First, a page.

My Life in Middlemarch
In his 2007 book, THE TOP TEN, critic J. Peder Zane collected lists of the favorite books of 125 contemporary writers. The 10th most popular choice was George Eliot’s MIDDLEMARCH, ranking only behind HAMLET in the category of British works. New Yorker writer Rebecca Mead wasn’t a contributor to Zane’s compilation, but based on her consistently engaging MY LIFE IN MIDDLEMARCH, a multifaceted tour of this magisterial work, there’s little doubt what novel would top her list.
Mead’s book is kin to recent works like William Deresiewicz’s A JANE AUSTEN EDUCATION and Laura Miller’s THE MAGICIAN’S BOOK, an appreciation of C.S. Lewis’s CHRONICLES OF NARNIA. Like a skilled chef preparing a sumptuous stew, Mead has hit upon just the right mix of ingredients --- biography, literary criticism and memoir --- to give the resulting product wide appeal. With Deresiewicz and Miller, she shares a talent for unaffected prose that’s never about displaying her erudition, while communicating an informed passion for her subject.
Early in the book, Mead makes a statement that sets the tone for all that follows: “There are books that seem to comprehend us just as much as we understand them, or even more. There are books that grow with the reader as the reader grows, like a graft to a tree.” Encountering MIDDLEMARCH for the first time as an intellectually restless 17-year-old in a nondescript coastal town in southwest England, she “couldn’t believe how relevant and urgent it felt.”
"So lucid is Mead’s narrative that no familiarity with MIDDLEMARCH is required to enjoy and appreciate this book. At the same time, readers who share her passion for the novel will take it as a spur to return to it, eager for their own rereading."
That feeling persisted through multiple rereadings, as Mead completed her education at Oxford, moved to America, landed a job as a magazine fact checker and embarked on her writing career. Along the way she had her share of relationships, culminating in a marriage that brought with it three children, followed by one born of that union. Now in her 40s, she deftly interweaves these life experiences with those of MIDDLEMARCH’s characters and the life of George Eliot herself. Perhaps the best example of her skill occurs in the chapter that focuses on Eliot’s relationship with George Henry Lewes, the man she met in 1851 and lived with, unmarried, for nearly 25 years. In that chapter, Mead, as the mother of three stepsons, like Eliot, describes with great empathy the role of a stepparent, identifying herself with Eliot’s “experience of unexpected family.”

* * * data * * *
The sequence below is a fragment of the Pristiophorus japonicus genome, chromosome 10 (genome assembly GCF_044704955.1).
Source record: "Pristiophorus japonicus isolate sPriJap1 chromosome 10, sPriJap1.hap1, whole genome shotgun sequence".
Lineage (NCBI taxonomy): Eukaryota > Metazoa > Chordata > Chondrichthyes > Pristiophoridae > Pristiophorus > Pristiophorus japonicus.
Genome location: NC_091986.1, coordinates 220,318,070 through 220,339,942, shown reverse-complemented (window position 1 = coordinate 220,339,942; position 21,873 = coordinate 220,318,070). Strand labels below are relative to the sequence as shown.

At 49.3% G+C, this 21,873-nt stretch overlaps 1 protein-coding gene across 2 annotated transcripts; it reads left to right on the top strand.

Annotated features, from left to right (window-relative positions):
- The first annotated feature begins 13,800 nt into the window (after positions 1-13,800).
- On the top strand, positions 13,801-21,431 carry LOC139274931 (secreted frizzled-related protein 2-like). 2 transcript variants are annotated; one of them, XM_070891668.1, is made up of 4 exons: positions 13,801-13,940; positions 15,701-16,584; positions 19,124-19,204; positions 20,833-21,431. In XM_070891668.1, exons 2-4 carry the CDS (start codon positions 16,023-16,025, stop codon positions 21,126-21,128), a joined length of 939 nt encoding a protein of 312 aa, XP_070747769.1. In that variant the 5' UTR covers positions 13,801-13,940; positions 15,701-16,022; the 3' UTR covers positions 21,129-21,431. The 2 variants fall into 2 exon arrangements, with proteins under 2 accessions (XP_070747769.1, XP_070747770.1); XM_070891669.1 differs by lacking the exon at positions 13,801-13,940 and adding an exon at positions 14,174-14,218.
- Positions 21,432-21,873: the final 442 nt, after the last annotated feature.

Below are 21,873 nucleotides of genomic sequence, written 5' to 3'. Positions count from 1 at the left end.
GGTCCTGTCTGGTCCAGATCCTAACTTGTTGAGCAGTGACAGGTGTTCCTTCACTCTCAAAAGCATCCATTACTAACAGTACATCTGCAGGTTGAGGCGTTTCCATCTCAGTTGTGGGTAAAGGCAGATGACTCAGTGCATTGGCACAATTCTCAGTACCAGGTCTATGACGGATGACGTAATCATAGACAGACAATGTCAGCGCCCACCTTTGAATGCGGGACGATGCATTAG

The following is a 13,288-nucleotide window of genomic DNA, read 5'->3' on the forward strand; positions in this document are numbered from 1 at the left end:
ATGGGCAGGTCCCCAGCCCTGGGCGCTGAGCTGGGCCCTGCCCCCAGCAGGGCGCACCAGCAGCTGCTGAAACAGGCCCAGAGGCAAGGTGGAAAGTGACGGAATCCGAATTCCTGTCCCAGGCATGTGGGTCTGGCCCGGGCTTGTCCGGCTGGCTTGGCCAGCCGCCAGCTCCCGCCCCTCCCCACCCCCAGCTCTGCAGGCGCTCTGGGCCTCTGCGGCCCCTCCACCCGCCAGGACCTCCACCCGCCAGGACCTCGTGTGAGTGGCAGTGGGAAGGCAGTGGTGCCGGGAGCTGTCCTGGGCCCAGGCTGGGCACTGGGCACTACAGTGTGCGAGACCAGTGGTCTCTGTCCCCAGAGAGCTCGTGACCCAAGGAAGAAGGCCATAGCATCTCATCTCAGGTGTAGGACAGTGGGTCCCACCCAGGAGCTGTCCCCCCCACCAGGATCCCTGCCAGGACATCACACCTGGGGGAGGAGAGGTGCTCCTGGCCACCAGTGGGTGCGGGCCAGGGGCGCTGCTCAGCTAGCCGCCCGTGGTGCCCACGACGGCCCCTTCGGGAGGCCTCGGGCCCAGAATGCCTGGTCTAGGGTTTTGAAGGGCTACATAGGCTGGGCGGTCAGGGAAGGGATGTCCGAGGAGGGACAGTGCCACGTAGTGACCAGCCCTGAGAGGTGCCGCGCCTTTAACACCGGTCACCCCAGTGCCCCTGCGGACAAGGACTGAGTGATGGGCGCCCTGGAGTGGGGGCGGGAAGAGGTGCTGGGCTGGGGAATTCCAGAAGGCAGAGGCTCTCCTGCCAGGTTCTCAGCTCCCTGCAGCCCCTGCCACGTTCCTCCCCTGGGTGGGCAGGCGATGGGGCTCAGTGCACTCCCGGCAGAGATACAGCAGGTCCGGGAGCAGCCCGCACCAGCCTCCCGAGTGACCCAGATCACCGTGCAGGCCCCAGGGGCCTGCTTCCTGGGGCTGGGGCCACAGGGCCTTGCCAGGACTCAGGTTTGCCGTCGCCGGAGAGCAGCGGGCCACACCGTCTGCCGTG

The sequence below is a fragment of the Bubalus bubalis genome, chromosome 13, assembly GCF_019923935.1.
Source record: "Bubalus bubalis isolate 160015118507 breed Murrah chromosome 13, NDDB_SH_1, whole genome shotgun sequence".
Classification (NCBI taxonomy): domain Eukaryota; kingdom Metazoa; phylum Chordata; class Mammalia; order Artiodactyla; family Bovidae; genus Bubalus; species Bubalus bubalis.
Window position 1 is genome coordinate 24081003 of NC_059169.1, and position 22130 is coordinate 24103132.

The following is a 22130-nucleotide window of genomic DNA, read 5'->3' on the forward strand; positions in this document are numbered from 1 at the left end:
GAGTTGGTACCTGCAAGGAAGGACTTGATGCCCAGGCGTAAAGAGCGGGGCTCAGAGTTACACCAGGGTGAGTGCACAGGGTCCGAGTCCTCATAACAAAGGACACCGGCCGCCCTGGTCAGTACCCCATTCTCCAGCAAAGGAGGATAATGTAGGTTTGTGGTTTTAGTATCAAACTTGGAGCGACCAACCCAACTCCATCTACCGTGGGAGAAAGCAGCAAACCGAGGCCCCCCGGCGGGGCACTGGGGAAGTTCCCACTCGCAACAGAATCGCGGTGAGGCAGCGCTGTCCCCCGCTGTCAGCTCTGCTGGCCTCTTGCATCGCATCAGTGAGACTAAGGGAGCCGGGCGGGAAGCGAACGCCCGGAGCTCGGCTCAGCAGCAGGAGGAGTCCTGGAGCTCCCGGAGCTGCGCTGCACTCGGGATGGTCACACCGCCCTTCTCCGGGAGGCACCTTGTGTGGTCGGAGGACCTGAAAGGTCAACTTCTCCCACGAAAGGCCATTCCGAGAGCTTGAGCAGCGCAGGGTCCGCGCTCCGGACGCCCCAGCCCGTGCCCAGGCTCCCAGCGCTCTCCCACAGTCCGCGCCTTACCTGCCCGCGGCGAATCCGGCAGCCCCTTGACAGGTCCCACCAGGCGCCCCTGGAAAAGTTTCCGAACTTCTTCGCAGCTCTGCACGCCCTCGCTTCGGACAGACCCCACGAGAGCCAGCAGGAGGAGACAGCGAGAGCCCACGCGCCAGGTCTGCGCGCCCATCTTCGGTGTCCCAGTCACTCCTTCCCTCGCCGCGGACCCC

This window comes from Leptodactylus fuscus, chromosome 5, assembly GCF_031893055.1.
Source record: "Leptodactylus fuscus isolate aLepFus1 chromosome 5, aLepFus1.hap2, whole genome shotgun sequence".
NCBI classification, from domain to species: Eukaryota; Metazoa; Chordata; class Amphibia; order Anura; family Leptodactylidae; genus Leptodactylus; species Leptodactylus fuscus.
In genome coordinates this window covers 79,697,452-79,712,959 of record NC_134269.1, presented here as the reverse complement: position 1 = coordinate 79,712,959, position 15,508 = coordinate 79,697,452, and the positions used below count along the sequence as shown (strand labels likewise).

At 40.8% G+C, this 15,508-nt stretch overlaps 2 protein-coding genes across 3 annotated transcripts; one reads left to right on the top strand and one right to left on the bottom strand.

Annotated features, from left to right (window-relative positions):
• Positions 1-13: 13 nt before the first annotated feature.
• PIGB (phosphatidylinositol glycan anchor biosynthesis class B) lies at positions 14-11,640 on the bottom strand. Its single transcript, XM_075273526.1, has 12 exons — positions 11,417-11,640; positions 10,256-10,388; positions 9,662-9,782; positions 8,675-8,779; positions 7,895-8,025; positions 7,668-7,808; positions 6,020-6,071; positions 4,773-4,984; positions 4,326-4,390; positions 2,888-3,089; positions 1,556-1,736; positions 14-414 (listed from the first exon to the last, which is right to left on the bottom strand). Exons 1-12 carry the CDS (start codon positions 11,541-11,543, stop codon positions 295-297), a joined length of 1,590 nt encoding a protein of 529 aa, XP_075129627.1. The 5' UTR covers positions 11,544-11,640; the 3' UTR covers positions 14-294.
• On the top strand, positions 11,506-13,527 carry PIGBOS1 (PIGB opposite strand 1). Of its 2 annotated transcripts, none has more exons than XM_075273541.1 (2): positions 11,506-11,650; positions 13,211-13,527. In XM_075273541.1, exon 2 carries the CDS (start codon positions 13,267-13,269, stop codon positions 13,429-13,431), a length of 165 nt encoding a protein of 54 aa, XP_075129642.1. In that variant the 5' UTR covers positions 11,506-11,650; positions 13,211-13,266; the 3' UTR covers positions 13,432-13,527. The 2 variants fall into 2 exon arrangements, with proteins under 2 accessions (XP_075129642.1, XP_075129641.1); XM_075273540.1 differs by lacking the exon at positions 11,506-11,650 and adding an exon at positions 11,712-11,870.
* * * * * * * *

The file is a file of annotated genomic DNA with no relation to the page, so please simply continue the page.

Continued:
Mead would be the first to concede she’s no Eliot scholar, and she readily acknowledges her debt to those in the field. What she brings to the story, apart from her deep engagement with the novel and its author, is the dogged persistence of the journalist (her previous book was an expose of the modern American wedding industry). Along with extensive research in American and British libraries, she visited the places where Eliot lived, journeys that enabled her to hold one of the pens Eliot used to write MIDDLEMARCH or examine a first edition of the novel inscribed in Eliot’s own hand, and that give the book an intensely personal feeling.
As for her analysis of MIDDLEMARCH itself, a novel she characterizes as “intensely moral,” but “not a moral codebook,” Mead adopts the interesting technique of structuring her own book by adopting the titles of the eight volumes of the novel (it was produced in serial form in 1871 and 1872) as her own chapter titles. In each one, she deals with different characters and themes, using them as her entry points for reflections on the work and its deep roots in Eliot’s own life, as when she teases out the affinities between George Henry Lewes and the character Will Ladislaw, or describes the real-life Rector of Oxford’s Lincoln College and his wife, who may have inspired Eliot’s portrayal of the doomed marriage of Edward Casaubon and Dorothea Brooke.
So lucid is Mead’s narrative that no familiarity with MIDDLEMARCH is required to enjoy and appreciate this book. At the same time, readers who share her passion for the novel will take it as a spur to return to it, eager for their own rereading. “A book may not tell us exactly how to live our own lives,” Mead writes, “but our own lives can teach us how to read a book.” That’s a beautiful reminder of the joy of revisiting a cherished book, not because it changes, but because we do.
“The books we love, love us back,” the great critic John Leonard once said. At least when it comes to MIDDLEMARCH, Rebecca Mead certainly would endorse that view. While we may not all be able to express our love for our favorite books with her grace, with her we can share the sentiments that inspired this lovely book.
Reviewed by Harvey Freedenberg on January 30, 2014